Depression itself, is a Natural Response

That statement is probably hard to digest if you are suffering with persistent, crippling depression.

But most, if not all, people eventually come to understand what it means to occasionally experience a relatively short period of depression. Going through life, there will be natural emotional peaks and valleys. In its natural state, a depressed mood is a useful signal from your nervous system that something in your world isn’t serving you well. When you’re able to listen to and trust your perceptions depression can help you realize that you need to make some changes. When recognized as a natural signal, and you have the resources, it can even motivate you to make those changes.

However, a depressed mood can sometimes become persistent and/or severe.  When this happens, it can run your life and make you feel powerless to make any changes.  It can interfere with your ability to engage fully with your world and relationships.  If any of these thing occur, it’s time to take steps to intervene.

It is also important to note that depression can be associated with other medical conditions. Such medical conditions can change the treatment approach. This is why, in my counseling intake forms, and in your initial session with me, I will ask you about your current and past medical and psychological diagnoses and treatments.  This can seem like a waste of time but is actually essential for correct treatment.

Types of Interventions

Interventions fall into two main categories: psychotherapeutic and medicinal.


Medicinal” may mean psychiatric medications prescribed either by a Psychiatrist (MD), medical or naturopathic doctors (MD, DO, ND) or Psychiatric Mental Health Nurse Practitioners (PMHNP). It can also mean herbal or homeopathic remedies, supplements or dietary changes prescribed by a Naturopath (ND).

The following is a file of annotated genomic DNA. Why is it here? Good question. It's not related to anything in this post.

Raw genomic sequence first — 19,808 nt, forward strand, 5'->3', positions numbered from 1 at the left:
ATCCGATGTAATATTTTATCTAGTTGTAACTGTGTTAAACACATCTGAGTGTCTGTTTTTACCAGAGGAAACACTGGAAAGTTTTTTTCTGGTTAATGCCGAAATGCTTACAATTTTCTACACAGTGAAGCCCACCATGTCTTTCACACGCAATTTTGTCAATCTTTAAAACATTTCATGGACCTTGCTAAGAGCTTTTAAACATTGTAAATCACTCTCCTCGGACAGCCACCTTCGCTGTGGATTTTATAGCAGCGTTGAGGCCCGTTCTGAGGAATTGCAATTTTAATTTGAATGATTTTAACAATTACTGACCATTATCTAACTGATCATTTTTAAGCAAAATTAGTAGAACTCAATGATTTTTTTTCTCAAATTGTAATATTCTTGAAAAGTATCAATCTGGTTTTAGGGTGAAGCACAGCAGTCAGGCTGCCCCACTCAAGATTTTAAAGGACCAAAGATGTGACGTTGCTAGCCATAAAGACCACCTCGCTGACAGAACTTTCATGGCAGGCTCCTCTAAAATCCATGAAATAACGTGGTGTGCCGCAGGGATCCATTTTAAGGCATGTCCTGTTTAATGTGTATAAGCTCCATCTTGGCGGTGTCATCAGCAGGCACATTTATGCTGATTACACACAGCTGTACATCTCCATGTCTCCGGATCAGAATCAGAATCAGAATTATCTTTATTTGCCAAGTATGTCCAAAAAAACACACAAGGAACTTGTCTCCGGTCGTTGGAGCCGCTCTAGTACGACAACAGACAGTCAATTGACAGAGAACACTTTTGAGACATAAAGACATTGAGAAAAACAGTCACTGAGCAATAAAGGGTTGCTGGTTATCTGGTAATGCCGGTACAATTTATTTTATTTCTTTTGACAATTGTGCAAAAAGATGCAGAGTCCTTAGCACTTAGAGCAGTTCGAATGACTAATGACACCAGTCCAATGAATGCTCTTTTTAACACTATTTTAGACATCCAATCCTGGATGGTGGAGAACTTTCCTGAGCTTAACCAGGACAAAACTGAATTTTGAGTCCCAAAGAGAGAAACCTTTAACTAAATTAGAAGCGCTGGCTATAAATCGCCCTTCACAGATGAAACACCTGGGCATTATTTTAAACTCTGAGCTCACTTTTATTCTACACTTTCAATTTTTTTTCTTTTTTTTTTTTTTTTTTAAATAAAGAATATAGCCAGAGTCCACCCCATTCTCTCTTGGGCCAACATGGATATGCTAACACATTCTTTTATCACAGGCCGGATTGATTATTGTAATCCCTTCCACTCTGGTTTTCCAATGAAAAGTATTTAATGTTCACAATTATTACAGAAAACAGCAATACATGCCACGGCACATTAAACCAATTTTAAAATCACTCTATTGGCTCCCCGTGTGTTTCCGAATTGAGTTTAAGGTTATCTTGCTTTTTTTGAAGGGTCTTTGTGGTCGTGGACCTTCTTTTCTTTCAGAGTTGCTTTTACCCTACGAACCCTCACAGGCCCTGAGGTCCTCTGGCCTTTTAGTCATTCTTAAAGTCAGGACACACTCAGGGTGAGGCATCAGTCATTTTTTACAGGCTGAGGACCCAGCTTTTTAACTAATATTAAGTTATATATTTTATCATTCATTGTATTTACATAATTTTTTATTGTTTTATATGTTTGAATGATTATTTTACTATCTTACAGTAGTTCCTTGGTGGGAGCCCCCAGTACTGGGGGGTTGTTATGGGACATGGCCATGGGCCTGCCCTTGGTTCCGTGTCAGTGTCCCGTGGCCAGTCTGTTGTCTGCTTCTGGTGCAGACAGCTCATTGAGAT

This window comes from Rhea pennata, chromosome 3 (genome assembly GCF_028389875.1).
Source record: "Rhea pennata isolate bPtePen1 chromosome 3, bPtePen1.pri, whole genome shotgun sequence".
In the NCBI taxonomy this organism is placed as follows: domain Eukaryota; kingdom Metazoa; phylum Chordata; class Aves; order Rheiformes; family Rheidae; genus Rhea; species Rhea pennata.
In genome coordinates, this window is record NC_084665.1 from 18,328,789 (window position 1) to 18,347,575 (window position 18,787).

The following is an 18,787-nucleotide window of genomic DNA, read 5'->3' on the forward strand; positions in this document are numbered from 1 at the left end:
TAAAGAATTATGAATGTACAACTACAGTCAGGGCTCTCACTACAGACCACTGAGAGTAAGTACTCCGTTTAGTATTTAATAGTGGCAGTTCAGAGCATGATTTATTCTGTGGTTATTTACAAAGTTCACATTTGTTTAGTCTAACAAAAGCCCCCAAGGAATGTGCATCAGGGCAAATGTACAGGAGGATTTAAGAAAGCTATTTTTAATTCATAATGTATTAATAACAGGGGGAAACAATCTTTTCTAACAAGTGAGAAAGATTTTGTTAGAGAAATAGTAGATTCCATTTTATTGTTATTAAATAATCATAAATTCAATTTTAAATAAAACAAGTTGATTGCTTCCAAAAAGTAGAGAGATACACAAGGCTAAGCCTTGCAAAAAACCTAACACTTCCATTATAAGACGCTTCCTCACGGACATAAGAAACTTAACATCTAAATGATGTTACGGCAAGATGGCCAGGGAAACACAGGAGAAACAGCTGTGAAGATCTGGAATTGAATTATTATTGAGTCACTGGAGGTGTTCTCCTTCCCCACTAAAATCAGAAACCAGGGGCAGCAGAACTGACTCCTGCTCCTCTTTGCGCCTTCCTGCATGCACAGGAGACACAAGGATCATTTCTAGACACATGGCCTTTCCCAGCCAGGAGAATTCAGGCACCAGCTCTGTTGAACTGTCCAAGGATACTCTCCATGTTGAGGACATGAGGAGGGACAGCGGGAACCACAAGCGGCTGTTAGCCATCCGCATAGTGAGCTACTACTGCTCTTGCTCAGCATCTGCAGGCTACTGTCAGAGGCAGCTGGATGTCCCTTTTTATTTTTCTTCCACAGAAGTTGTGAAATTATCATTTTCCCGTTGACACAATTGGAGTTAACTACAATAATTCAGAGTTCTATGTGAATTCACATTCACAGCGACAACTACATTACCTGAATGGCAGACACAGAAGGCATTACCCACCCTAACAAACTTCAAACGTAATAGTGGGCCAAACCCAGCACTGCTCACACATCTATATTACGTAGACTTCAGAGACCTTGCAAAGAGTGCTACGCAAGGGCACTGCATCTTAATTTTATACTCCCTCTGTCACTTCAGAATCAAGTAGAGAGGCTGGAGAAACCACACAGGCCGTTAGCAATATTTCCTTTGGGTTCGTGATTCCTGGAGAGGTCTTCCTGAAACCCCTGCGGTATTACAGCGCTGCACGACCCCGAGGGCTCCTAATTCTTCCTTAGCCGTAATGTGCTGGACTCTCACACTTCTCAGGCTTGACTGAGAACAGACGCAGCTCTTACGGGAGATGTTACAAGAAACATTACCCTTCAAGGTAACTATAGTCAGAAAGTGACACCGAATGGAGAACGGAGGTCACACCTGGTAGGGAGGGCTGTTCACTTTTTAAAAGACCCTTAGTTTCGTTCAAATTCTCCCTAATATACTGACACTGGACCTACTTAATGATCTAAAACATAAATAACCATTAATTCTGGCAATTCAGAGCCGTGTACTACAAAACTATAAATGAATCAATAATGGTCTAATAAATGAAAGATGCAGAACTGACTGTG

Psychotherapeutic” can mean any type of mental health counseling or therapy. The counseling treats your psychological health and involves addressing patterns of Cognition (thought), Affect (emotions & feelings) & Behavior (ways you act in the world). It engages you in the process of looking at what isn’t working for you in your life. It then, very gently, begins to help construct manageable ways to heal or change those painful experiences, environments or relationships. It may also mean working deeply with past emotional wounds and/or making lifestyle changes. For many people, making micro or macro changes in their lives alleviates their depression.

At Self-Awareness Counseling, we will take a 360° look at what’s happening in your life. We will examine your relationships and environment, as well as explore your inner cognitive, emotional & behavioral responses to them. We will work from the “outside-in” to find the small lifestyle changes that may make profound differences in the way you experience the people and tasks in your life. We will also work from the “inside-out” by increasing your mindfulness & self-awareness toolkit. With these tools, you can learn to listen to your Self in a new way in order to truly meet your own needs from moment to moment. We can also increase your Self-trust by using the Internal Family Systems (IFS) methodology. This approach identifies when wounded parts of you are still operating subconsciously, as if old painful situations are still in play. It then helps them step into the present and into healing.

Sometimes the change a client makes in psychotherapy doesn’t alleviate enough of the depression or takes too long. There are also situations where it is impossible for a person to change the key factors in their life contributing to the depression. In these cases, medicinal interventions may be a good additional option. There is robust data showing that often, when depression is severe enough to require medication, outcomes improve when meds are paired with psychotherapy. If medication helps a person feel a little better, they often gain enough motivation and clarity to use counselling to make the bigger, lasting changes.  This can enable them to maintain a balanced mood, sometimes without continuing to use the medication.

In my counseling practice, I may start to talk to clients about the possibility of adding medicinal interventions under some circumstances. For instance, if the depression is interfering too severely with their ability to make any significant life changes, or if the changes they are making aren’t significantly relieving the depression. Sometimes clients are, quite reasonably, worried about taking medications. Our counseling work can help with decision-making about the variety of medicinal as well as psychological interventions available and next steps in treating their depression.